Justice and socio-economic class in chapter 2 of the textbook, the

Robert H. Frank.  Debates about distributive justice among economic classes often characterize the outlook of the rich as libertarian, the views of the poor as egalitarian, and the perspective of the middle-class as utilitarian. This over-simplified framework may translate into conflicting ideologies about the role of government in achieving economic justice. On one extreme are libertarian proponents of the free market and on the other extreme are egalitarian proponents of socialism. In the middle are a variety of “mixed” approaches to the role of government in the economy that promote utilitarian concepts of distributive justice – the greatest good for the greatest possible number of people.

Cornell University economist Robert Frank, in his recent provocative book, The Darwin Economy: Liberty, Competition, and the Common Good, rejects – but not completely – both the libertarian and egalitarian extremes. Instead, he advocates a new role for government that encourages individuals toward self-interested economic behavior that also advances the economic welfare of all members of the community.

In your initial post, summarize Frank’s arguments – both his criticism of the libertarian and egalitarian extremes. Then, analyze his proposals on how to achieve greater economic justice for the whole community. Finally, evaluate the relevance or usefulness of his views for understanding how economic class differences may influence perceptions of distributive justice. Do you think his views may be appreciated as just by rich people? Poor people? Middle-class people? Explain your conclusion.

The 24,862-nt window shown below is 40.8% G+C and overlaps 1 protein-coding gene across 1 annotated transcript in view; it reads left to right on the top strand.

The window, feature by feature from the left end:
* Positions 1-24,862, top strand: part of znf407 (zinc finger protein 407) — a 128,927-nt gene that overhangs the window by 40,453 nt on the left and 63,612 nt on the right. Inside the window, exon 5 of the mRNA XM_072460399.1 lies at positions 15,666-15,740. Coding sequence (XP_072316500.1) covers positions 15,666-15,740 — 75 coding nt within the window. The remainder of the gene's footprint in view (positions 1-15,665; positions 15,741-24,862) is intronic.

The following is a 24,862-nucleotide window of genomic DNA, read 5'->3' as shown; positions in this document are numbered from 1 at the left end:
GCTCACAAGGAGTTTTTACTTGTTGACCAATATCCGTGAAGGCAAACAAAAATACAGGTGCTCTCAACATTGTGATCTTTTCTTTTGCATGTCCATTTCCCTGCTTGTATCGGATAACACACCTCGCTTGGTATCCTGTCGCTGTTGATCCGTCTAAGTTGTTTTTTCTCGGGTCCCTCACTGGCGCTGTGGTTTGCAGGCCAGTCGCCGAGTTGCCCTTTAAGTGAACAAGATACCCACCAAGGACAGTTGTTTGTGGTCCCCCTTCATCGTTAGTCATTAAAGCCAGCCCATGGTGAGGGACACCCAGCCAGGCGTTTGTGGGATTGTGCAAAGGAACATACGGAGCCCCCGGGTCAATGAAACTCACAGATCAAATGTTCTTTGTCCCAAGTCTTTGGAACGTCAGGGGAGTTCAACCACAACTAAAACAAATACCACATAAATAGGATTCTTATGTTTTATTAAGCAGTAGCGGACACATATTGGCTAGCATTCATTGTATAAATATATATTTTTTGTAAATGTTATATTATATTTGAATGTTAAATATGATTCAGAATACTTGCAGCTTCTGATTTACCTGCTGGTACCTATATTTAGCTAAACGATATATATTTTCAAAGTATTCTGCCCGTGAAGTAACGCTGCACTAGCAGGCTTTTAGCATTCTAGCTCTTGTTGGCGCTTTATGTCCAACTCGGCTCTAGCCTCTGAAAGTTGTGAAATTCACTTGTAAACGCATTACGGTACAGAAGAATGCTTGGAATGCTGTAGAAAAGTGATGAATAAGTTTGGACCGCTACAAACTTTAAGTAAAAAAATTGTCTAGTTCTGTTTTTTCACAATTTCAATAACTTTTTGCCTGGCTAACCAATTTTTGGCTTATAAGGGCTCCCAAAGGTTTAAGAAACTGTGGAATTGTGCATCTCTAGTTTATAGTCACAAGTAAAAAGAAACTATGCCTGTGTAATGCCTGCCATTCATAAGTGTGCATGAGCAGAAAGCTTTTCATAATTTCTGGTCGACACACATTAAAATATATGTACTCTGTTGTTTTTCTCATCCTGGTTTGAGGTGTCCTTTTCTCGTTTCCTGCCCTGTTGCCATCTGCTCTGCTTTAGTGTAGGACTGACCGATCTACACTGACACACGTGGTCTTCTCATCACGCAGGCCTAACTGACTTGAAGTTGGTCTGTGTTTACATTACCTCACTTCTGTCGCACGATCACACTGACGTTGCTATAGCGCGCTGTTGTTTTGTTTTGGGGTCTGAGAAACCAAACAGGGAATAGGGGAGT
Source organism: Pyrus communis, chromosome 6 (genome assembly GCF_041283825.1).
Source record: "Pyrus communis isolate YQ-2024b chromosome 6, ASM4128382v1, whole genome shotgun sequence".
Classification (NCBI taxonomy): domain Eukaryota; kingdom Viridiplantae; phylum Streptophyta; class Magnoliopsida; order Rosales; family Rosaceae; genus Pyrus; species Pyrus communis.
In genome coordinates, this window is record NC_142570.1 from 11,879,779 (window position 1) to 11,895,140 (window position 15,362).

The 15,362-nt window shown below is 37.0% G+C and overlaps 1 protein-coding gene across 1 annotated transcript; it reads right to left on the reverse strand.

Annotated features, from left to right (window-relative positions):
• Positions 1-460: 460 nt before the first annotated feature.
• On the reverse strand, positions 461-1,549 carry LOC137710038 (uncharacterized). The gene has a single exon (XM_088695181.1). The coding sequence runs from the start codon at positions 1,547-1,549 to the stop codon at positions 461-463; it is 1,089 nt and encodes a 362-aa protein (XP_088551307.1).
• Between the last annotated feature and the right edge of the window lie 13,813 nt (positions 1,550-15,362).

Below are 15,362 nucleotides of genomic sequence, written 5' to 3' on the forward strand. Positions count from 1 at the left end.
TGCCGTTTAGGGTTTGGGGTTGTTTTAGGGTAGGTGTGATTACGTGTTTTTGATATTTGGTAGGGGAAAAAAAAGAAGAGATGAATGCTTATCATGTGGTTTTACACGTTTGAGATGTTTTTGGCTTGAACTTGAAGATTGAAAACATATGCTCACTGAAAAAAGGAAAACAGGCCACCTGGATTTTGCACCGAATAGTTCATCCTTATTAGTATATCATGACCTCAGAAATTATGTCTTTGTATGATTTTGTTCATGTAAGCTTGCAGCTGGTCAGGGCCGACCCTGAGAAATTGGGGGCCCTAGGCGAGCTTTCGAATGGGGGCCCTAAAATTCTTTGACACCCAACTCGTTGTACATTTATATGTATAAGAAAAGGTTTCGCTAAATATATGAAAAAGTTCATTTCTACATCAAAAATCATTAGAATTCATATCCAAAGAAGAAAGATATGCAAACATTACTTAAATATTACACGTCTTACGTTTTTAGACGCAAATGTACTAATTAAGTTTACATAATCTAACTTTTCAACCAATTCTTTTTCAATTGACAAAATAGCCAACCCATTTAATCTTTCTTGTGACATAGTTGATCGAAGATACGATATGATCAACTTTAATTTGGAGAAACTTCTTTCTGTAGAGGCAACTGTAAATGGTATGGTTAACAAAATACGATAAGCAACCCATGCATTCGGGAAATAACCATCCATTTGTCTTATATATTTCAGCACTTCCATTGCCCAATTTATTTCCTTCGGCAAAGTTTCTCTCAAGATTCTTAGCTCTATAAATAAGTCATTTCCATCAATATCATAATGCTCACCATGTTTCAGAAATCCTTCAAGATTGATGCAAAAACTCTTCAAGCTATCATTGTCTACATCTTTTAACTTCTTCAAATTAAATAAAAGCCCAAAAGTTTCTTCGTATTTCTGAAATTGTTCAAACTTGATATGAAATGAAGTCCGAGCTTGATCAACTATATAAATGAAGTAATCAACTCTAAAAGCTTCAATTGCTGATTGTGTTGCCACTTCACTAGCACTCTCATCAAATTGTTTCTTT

To help you successfully complete this discussion, review the following resources in the order they are listed:

Charles MurrayCommutative justice rests on a shared understanding of the rights and responsibilities of all parties to the basic social contract that holds a society together. On one level, the U.S. Constitution might be characterized as part of the social contract on which the American political system is based. But on a deeper, more fundamental, level, the social contract includes shared values which shape our expectations of others and ourselves with respect to morality, culture, self-reliance, and collective responsibility.

Charles Murray, a political scientist at the conservative American Enterprise Institute, calls into question the relevance of the social contract which he sees as the source of “the founding virtues” on which American civic life depends. In his recent provocative book, Coming Apart: The State of White America, 1960-2010, he argues that “Our nation is coming apart at the seams” – “not ethnic seams, but the seams of class” (Confessore, 2012). He focuses on what he sees as the social and moral collapse of the white working class and the growing cultural gap between them and the white upper class.

In your initial post, summarize Murray’s description of the white working class and the white upper class. Also, analyze the basis for his pessimistic outlook about government’s ability to solve this problem and re-invigorate America’s social contract. Finally, evaluate the relevance or usefulness of his views for understanding how socio-economic class differences may influence perceptions of commutative justice. Do the white working class and the white upper class no longer have a shared understanding of the rights and responsibilities of the basic social contract? Explain your conclusion.

To help you successfully complete this discussion, review the following resources in the order they are listed: